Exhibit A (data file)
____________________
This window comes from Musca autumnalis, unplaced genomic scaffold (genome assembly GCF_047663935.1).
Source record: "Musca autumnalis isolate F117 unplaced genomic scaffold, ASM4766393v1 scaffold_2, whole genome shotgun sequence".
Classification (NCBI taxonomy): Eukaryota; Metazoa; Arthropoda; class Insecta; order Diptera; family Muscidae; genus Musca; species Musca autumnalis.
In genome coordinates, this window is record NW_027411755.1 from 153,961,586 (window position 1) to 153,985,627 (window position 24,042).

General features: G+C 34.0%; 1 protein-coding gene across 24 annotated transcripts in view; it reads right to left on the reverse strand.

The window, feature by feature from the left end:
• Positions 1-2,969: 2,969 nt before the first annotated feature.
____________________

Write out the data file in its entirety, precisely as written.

This window comes from Musca autumnalis, unplaced genomic scaffold (genome assembly GCF_047663935.1).
Source record: "Musca autumnalis isolate F117 unplaced genomic scaffold, ASM4766393v1 scaffold_2, whole genome shotgun sequence".
Classification (NCBI taxonomy): Eukaryota; Metazoa; Arthropoda; class Insecta; order Diptera; family Muscidae; genus Musca; species Musca autumnalis.
In genome coordinates, this window is record NW_027411755.1 from 153,961,586 (window position 1) to 153,985,627 (window position 24,042).

General features: G+C 34.0%; 1 protein-coding gene across 24 annotated transcripts in view; it reads right to left on the reverse strand.

The window, feature by feature from the left end:
• Positions 1-2,969: 2,969 nt before the first annotated feature.